Deploying a Data Collector for Cloud Assembly
To connect your on-premises vSphere environment with Cloud Assembly, you have to deploy a Data Collector. This Data Collector discovers all kinds of information about your environment and makes it possible for Cloud Assembly to interact with components in your environment such as vCenter, vRealize Orchestrator, Puppet Enterprise etc. etc.
In this first post of our new Cloud Automation blog series I will walk you through how to deploy the Data Collector and do a basic setup of a vSphere Cloud Account in Cloud Assembly.
Requirements for setting up a connection:
- Data Collector has to have internet access, or using a Network Proxy
- HTTPS port 443 open to outgoing traffic with access through the firewall to:
Deploy the Data Collector
- Login to VMware Cloud Console using your VMware Cloud (Automation) Services account.
- Go to My Services and select Cloud Assembly.
- Click on the Infrastructure/Manage tab, scroll down and select Data Collectors. Click Add New.
- Download the Data Collector .ova file and copy the provided token key.
- Login to vCenter Server, right-click on a cluster and select Deploy OVF template.
- Click Select template, then Local file. Choose your downloaded Data Collector .ova file and click Next.
- Enter the name of Data Collector VM and select the folder where you want to place the Data Collector in. Click Next.
- Select the cluster where you want to run the Data Collector and then click Next.
- Review the details of your Data Collector deployment. Click Next.
- Accept the License Agreement and click Next.
- Select your your Virtual disk format and Storage policy. Then select a datastore from the list that has enough free space for the .ova file. Click Next.
- Select a Destination network and IP protocol. Click Next.
- Enter the required information. Do not click Next yet.
- For Display name of the Remote Data Collector, enter the name of your Data Collector VM used in step b.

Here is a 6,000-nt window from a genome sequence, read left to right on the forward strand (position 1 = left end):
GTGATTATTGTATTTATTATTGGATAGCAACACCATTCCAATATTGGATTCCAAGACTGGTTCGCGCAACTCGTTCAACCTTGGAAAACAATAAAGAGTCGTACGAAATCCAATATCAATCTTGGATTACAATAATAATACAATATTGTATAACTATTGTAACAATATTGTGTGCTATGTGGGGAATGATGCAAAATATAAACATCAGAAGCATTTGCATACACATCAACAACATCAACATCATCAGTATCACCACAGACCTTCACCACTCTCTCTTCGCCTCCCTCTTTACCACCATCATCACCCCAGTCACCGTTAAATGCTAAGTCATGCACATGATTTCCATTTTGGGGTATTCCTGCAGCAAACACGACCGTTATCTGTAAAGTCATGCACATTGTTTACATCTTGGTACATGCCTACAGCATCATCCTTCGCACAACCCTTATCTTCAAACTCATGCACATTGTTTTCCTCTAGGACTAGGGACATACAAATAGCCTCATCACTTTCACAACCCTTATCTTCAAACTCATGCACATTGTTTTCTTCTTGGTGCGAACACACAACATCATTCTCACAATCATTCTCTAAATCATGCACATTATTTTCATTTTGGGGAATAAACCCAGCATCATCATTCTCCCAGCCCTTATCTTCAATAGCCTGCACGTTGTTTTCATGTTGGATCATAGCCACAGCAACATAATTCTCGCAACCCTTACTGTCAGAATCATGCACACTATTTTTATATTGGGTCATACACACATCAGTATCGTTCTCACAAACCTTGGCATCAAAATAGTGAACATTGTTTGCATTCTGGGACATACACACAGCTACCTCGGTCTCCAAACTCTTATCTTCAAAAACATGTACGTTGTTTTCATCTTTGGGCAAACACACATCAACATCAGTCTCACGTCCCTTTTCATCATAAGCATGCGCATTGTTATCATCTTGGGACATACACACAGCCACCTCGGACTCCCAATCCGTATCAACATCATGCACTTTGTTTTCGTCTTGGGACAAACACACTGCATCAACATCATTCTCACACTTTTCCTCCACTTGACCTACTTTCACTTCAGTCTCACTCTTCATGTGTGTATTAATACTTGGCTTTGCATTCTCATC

- For Root User Password, choose a unique password. It does not need to match the vCenter password.
- Paste the token key you copied from the Data Collector form in step 4.
- If you use a Network Proxy to connect to the internet, the you must provide this information.
- If you use DHCP in your vCenter network, do not enter any information. If you do not use DHCP, then you must provide information for each setting. Click Next.
- Review your configuration data. Click Finish.
- When the Data Collector OVA is successfully deployed, start the Data Collector.
- To verify that your Data Collector is running, look under the VMs tab at the list of your virtual machines to ensure it is Powered On.
- Return to Cloud Assembly, click Next in the Data Collector form. Wait a couple of minutes for the Data Collector to appear. If the status of the Data Collector is green you’re ready to setup a vSphere Cloud Account.
Setup a Cloud Account
A Cloud Account identifies a cloud account type and an account-specific deployment region or data center where the associated cloud account resources are hosted. The Cloud Accounts in your project are based on vendor type and data center or vCenter residency. As you define profiles and mappings, you specify data in relation to a specific cloud account/region in your project.
- In Cloud Assembly under the Infrastructure/Manage tab select Cloud Accounts. Click Add Cloud Account.
- Select vCenter.
- Enter you vCenter Server credentials and select your Data Collector. Click Validate.
- Enter a name for this Cloud Account.
- Under Configuration select your datacenter(s) which you want to provision to. If you want to setup a Cloud Zone manually, do not select Create a cloud zone for the selected datacenters.
- Optionally, add a (existing) tag. For example, environment:production.
- Wait a couple of minutes for the Data Collector to collect all kinds of information about your vSphere Cloud Account such as clusters, resource pools, networks and datastores. You can verify this under the Infrastructure/Resources tab by selecting Compute, Networks and Storage.
In my next post I will show you how to setup a Cloud Zone for vSphere including Flavor- and Image Mappings, Storage- and Network Profiles.
Other articles in the series Cloud Automation Services:
- So Cloud Automation Services are here, what’s next? How can I use it?
- Deploying a Data Collector for Cloud Assembly
- Setting up a vSphere Cloud Zone in Cloud Assembly
- Designing your first Cloud Assembly blueprint for vSphere
- Integrate Puppet with Cloud Assembly
- How to create a Cloud Agnostic service in Cloud Assembly
- Using input parameters to create dynamic blueprint requests in Cloud Automation Services
- How to use remote access authentication in your Cloud Assembly deployments
- Cloud Automation Services in action
- Customizing your CAS deployment using Cloud-Init
- Onboard existing workloads in Cloud Automation Services
- Opensource Configuration Management tools integration with Cloud Automation Services – Part 1
- Opensource Configuration Management tools integration with vRealize Automation Cloud – Part 2
- VMware Cloud Automation Services by Erik Scholten
- Using input parameters to create dynamic blueprint… by Anne Jan Elsinga
- How to create a Cloud Agnostic service in Cloud Assembly by Erik Scholten
- Perception is everything by Dimitri De Swart
- Customizing your CAS deployment using Cloud-Init by Erik Scholten